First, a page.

As the school year comes to a close, I have to say that I love my son’s bus driver. In New York there is some law that if your child goes to school out-of-district your local government needs to provide transportation. Granted there is some restrictive distance for travel, I am not sure exactly what it is, but I think that it is similar to the fallout radius for the Indian Point Nuclear Power Plant.
My son’s driver, Jack, was always on time and more importantly was always reachable by phone. The weather never slowed him down, nor did faulty equipment or even misbehaving passengers on his bus. He must have had some type of sensitivity training or was just able to rely on his years of experience to keep him and those around him mellow. His pleasant personality is the complete opposite of the bus driver that I remember most from my child hood–his name was Rudy.
Rudy was a crusty old Vietnam veteran who probably shouldn’t have been working with children in the first place. He always had a cigarette in his mouth and swore that the “No Smoking” sign on the bus was directed towards the passengers, not the driver. Rudy kept a keen eye in his rearview mirror waiting for the opportunity to catch some hapless child out of their seat so that he could quickly slam on the break. After his victim either fell or got bent over the seat in front of him Rudy would let out a gruff “Siddown."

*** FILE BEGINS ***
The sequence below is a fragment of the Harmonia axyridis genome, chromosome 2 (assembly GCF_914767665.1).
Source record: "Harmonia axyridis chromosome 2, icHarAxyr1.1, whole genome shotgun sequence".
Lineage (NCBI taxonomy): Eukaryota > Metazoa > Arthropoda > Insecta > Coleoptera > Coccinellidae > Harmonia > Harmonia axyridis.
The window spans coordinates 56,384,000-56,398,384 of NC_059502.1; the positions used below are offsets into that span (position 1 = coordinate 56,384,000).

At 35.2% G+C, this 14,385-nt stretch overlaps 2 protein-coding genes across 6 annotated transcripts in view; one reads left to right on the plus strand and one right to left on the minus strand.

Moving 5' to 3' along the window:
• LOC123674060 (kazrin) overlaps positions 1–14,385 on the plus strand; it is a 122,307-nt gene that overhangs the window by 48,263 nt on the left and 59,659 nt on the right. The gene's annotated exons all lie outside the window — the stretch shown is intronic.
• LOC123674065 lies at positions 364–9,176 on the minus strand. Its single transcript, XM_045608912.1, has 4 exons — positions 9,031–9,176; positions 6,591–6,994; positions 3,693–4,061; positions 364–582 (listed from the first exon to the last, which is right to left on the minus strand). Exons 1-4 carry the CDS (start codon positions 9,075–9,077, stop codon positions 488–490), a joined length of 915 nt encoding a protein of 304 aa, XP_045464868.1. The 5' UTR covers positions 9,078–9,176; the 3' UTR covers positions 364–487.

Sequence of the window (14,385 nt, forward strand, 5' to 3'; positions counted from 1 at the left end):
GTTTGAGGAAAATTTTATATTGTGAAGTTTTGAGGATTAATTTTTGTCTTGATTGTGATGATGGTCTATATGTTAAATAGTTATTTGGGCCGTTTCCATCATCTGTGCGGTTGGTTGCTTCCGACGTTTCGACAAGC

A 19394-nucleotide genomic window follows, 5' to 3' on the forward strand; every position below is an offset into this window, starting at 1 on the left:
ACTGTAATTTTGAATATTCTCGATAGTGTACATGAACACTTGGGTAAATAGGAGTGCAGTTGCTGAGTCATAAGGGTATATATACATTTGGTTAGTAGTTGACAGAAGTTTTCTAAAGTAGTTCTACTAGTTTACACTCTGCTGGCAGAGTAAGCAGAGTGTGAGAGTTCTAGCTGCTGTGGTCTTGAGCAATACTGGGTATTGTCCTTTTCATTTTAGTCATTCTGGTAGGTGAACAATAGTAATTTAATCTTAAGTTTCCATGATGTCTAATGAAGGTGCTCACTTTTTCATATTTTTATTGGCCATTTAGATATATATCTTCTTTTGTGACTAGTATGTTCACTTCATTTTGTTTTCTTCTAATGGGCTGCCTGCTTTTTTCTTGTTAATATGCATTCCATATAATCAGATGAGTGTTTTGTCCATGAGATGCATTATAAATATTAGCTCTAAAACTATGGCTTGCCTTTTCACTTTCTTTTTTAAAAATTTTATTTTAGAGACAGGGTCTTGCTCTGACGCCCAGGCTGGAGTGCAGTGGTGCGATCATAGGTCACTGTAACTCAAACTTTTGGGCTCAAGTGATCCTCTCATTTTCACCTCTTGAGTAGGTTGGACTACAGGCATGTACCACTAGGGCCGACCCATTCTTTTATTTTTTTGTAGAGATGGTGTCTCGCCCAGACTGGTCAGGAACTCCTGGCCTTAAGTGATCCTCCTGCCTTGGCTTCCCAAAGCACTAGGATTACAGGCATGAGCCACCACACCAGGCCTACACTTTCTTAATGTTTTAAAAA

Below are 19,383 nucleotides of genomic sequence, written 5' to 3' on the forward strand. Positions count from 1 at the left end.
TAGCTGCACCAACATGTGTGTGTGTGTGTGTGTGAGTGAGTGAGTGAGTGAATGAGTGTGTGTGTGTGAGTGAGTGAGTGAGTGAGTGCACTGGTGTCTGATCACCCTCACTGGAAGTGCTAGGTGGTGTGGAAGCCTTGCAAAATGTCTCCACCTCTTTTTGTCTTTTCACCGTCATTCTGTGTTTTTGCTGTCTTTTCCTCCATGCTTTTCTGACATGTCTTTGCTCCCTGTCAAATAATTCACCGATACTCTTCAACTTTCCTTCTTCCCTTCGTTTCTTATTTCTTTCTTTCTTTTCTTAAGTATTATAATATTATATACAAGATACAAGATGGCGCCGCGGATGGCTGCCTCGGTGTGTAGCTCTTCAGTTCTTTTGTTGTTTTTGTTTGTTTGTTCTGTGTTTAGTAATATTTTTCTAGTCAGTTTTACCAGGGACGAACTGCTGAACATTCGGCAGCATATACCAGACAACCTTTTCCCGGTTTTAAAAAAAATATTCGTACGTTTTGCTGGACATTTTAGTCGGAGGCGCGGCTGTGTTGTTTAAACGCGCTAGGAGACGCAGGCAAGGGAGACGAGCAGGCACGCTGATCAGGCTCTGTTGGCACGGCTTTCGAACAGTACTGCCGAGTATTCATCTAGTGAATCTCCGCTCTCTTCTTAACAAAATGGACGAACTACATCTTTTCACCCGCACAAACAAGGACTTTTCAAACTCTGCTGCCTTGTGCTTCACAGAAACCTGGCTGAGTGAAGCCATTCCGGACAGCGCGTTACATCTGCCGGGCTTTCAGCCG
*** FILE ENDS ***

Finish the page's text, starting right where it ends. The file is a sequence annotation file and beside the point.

If two kids were really going at it on the bus, Rudy had a patented move of quickly pulling up on the emergency brake, then, being more nimble than he appeared, would fly out of the captains chair, grab his sports section and quicker than you could blink good old Rudy would swat you in the back of the head with the newspaper, hard!
I quickly learned that the Monday paper rendered quite the thud, as it was full from all the weekend’s activities. To this day, whenever I hear the multi-click sound of an emergency brake being engaged, my neck descends into my body.
Not that I was so badly behaved, but when pushed to it, Rudy would crack and let out an operetta of four-letter expletives. The grandest punishment that he doled out was the dungeon. If things were getting a little too rambunctious on the bus, Rudy would just say two words, your name and dungeon. For example “Jack – Dungeon.” The dungeon was the area of the bus where there were three steps up from the accordion door.
I remember sitting in the dungeon and seeing the expression of surprise and disbelief on the faces of passing vehicle’s drivers when they would make eye contact with the long-faced child sitting down in the gum and bugger-lined pit!
I guess that in today’s litigious society, this type of behavior wouldn’t be tolerated for too long, and sadistic guys like Rudy are no longer driving the bus to school–they are teaching physical education!
Children are impressionable in so many ways, and today’s memories may last a lifetime. I hope that my son someday looks back and remembers Jack with his fine character and work ethic driving him from one side of Westchester to the other, without ever hearing a single four letter word.